Image by tstadler via Flickr"Return on Investment." This is a phrase that's probably going to come up again and again when small nonprofits talk about investing in social media.
At the best of times, a small nonprofit has to watch its pennies. In this economy, you'll be squeezing the them so hard, Lincoln will complain about a sore neck.
So why even consider putting time and effort into social media when you're debating whether to give up coffee or bottled water service?
Because you can't afford not to.
David Alston at Marketing Profs uses a lot of great examples about how social media has improved the fortunes of companies using it to connect with their customer bases and improve customer service (read the article). But for small nonprofits, the real payoff is in reaching your future customers - those people between 18 and 34 who most use social media.
You won't find them by putting ads in the newspaper or through newsletter lists (your own or purchased): your future donors and volunteers don't read them.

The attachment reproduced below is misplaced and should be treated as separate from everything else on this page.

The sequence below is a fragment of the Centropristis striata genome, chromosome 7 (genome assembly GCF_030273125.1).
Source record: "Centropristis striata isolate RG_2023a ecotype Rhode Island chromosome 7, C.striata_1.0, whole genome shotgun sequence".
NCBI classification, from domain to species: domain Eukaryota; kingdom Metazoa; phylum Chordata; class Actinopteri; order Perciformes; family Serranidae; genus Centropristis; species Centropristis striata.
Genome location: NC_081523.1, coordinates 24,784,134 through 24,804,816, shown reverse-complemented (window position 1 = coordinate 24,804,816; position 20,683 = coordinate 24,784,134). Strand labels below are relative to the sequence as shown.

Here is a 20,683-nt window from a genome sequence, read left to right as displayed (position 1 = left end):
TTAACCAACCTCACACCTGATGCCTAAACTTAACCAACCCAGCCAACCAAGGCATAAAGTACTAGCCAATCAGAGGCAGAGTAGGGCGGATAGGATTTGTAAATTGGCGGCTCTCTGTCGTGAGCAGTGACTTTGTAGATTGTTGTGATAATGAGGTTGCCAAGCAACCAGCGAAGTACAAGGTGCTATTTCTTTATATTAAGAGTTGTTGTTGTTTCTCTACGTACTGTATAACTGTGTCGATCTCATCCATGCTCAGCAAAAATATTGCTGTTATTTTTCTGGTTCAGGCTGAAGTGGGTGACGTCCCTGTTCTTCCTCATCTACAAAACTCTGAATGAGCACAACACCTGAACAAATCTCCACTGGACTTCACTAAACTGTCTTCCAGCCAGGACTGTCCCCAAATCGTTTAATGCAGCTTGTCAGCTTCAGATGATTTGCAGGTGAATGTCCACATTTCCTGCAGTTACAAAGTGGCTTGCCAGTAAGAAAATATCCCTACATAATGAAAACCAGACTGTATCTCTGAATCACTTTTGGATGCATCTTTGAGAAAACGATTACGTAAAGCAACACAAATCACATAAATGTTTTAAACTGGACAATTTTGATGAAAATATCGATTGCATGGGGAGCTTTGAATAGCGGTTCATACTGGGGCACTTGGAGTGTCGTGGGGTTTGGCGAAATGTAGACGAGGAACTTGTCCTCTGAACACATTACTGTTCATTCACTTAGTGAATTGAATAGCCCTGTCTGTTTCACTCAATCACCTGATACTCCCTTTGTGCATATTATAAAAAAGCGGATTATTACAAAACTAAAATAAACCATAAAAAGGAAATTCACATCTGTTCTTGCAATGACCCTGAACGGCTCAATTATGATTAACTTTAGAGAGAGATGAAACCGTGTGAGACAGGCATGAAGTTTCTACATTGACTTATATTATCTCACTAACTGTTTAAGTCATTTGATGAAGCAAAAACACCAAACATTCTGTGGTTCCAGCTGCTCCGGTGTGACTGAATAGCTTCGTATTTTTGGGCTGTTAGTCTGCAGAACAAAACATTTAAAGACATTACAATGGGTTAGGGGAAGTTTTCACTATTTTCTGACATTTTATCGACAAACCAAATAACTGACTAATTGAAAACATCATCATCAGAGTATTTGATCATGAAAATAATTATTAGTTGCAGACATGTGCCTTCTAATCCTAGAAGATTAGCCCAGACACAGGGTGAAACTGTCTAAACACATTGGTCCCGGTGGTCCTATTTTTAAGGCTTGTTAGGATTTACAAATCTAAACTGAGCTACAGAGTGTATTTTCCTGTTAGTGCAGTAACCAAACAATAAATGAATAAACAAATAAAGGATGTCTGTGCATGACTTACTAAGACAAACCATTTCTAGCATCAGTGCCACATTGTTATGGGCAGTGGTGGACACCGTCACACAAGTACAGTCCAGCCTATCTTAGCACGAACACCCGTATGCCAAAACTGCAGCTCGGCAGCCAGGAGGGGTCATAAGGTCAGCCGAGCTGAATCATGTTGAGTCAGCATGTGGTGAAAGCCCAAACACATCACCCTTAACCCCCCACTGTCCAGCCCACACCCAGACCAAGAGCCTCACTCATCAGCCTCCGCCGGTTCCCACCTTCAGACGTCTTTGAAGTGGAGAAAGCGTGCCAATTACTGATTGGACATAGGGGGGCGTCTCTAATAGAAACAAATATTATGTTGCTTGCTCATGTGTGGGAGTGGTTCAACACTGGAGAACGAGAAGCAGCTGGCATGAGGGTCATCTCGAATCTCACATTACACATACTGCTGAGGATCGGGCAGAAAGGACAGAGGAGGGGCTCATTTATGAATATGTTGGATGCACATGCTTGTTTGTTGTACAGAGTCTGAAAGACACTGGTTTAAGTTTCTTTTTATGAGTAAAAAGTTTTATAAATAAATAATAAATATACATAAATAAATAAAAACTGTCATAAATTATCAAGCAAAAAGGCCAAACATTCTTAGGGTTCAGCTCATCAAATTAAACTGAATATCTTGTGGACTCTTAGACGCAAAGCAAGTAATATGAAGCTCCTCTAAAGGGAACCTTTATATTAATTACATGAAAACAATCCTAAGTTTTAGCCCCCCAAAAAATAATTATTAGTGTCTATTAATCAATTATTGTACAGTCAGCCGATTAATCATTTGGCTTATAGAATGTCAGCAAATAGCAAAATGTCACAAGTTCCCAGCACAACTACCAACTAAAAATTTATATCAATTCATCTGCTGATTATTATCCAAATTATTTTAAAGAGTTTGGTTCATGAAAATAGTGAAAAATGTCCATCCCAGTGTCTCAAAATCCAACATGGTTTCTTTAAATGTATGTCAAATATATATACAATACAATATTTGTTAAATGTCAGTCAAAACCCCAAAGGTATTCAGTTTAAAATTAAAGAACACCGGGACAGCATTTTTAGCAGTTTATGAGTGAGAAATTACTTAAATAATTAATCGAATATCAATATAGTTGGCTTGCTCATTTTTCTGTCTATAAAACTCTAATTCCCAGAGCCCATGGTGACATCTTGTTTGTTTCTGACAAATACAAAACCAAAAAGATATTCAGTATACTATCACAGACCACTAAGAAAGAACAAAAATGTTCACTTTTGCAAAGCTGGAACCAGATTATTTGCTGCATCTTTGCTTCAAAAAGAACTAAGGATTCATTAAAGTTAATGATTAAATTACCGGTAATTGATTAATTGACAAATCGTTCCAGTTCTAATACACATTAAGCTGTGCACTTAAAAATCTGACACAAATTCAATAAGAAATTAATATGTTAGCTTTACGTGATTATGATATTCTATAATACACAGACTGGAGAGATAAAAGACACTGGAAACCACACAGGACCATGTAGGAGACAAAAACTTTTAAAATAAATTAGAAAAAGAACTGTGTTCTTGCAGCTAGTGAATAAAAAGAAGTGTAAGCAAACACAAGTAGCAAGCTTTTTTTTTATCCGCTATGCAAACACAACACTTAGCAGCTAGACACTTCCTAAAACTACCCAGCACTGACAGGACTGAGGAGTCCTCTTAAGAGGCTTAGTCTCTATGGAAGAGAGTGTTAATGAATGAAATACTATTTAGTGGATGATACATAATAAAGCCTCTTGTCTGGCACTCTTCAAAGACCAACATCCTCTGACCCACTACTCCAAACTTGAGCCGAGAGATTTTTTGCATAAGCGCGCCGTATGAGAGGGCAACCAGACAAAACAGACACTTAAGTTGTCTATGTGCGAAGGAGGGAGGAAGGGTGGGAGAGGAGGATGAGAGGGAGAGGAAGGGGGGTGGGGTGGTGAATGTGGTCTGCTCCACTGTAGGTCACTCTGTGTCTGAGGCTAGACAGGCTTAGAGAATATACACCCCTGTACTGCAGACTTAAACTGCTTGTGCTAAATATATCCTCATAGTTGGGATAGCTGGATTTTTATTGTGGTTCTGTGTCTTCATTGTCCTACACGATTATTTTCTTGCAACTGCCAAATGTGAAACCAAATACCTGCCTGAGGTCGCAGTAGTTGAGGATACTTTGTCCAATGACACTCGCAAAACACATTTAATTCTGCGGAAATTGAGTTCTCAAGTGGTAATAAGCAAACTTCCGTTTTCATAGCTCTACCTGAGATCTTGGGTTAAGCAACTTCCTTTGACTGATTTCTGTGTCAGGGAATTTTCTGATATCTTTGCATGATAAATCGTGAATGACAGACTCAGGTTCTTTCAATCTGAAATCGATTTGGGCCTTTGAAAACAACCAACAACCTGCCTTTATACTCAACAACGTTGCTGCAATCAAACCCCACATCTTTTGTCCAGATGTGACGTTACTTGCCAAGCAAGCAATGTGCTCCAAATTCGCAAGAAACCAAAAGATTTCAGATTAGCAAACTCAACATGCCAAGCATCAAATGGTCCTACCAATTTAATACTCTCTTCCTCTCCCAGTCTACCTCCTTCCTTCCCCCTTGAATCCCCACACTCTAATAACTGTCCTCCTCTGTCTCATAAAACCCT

But they ARE looking for you. Recent research shows that the younger generations are as interested and passionate about contributing to a better world as any other generation, maybe more so. But to be part of your mission, they have to be able to find you, which means that you must go to where they are.
As David Alston points out at the end of his post, it's valid and necessary to consider the cost of investment in a new strategy and tools, but when you're talking about social media, you should also figure in what NOT being involved can cost you.